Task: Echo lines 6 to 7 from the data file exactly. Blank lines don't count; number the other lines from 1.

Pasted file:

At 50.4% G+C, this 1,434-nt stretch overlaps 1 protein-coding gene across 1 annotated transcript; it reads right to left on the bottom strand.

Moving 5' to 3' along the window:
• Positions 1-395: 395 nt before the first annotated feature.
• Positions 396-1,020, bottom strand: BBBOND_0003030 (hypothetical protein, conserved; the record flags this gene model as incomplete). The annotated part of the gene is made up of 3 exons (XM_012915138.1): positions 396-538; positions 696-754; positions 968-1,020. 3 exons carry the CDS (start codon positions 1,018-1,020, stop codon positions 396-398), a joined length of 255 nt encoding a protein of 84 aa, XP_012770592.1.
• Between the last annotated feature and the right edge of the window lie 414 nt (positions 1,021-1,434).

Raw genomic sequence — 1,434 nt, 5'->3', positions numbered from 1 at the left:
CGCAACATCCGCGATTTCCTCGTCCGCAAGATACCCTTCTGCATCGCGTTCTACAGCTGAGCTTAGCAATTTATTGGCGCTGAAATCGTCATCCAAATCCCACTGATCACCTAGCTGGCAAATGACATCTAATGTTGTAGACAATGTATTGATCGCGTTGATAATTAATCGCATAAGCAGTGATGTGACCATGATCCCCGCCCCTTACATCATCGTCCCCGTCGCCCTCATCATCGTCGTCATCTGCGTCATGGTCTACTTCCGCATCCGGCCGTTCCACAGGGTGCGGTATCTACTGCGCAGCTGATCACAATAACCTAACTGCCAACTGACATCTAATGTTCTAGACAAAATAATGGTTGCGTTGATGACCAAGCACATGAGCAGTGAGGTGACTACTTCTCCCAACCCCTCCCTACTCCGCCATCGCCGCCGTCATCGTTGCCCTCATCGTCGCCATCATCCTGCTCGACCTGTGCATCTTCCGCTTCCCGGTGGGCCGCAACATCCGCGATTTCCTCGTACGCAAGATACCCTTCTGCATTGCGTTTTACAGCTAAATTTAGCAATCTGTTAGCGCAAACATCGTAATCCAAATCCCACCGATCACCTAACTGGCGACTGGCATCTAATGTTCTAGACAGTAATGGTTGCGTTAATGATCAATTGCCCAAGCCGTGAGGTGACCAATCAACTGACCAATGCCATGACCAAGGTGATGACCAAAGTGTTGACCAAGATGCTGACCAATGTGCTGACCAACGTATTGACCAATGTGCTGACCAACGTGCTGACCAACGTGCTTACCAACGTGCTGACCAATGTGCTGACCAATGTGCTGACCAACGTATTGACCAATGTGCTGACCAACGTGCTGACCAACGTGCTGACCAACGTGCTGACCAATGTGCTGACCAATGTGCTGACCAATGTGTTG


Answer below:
Raw genomic sequence — 1,434 nt, 5'->3', positions numbered from 1 at the left:
CGCAACATCCGCGATTTCCTCGTCCGCAAGATACCCTTCTGCATCGCGTTCTACAGCTGAGCTTAGCAATTTATTGGCGCTGAAATCGTCATCCAAATCCCACTGATCACCTAGCTGGCAAATGACATCTAATGTTGTAGACAATGTATTGATCGCGTTGATAATTAATCGCATAAGCAGTGATGTGACCATGATCCCCGCCCCTTACATCATCGTCCCCGTCGCCCTCATCATCGTCGTCATCTGCGTCATGGTCTACTTCCGCATCCGGCCGTTCCACAGGGTGCGGTATCTACTGCGCAGCTGATCACAATAACCTAACTGCCAACTGACATCTAATGTTCTAGACAAAATAATGGTTGCGTTGATGACCAAGCACATGAGCAGTGAGGTGACTACTTCTCCCAACCCCTCCCTACTCCGCCATCGCCGCCGTCATCGTTGCCCTCATCGTCGCCATCATCCTGCTCGACCTGTGCATCTTCCGCTTCCCGGTGGGCCGCAACATCCGCGATTTCCTCGTACGCAAGATACCCTTCTGCATTGCGTTTTACAGCTAAATTTAGCAATCTGTTAGCGCAAACATCGTAATCCAAATCCCACCGATCACCTAACTGGCGACTGGCATCTAATGTTCTAGACAGTAATGGTTGCGTTAATGATCAATTGCCCAAGCCGTGAGGTGACCAATCAACTGACCAATGCCATGACCAAGGTGATGACCAAAGTGTTGACCAAGATGCTGACCAATGTGCTGACCAACGTATTGACCAATGTGCTGACCAACGTGCTGACCAACGTGCTTACCAACGTGCTGACCAATGTGCTGACCAATGTGCTGACCAACGTATTGACCAATGTGCTGACCAACGTGCTGACCAACGTGCTGACCAACGTGCTGACCAATGTGCTGACCAATGTGCTGACCAATGTGTTG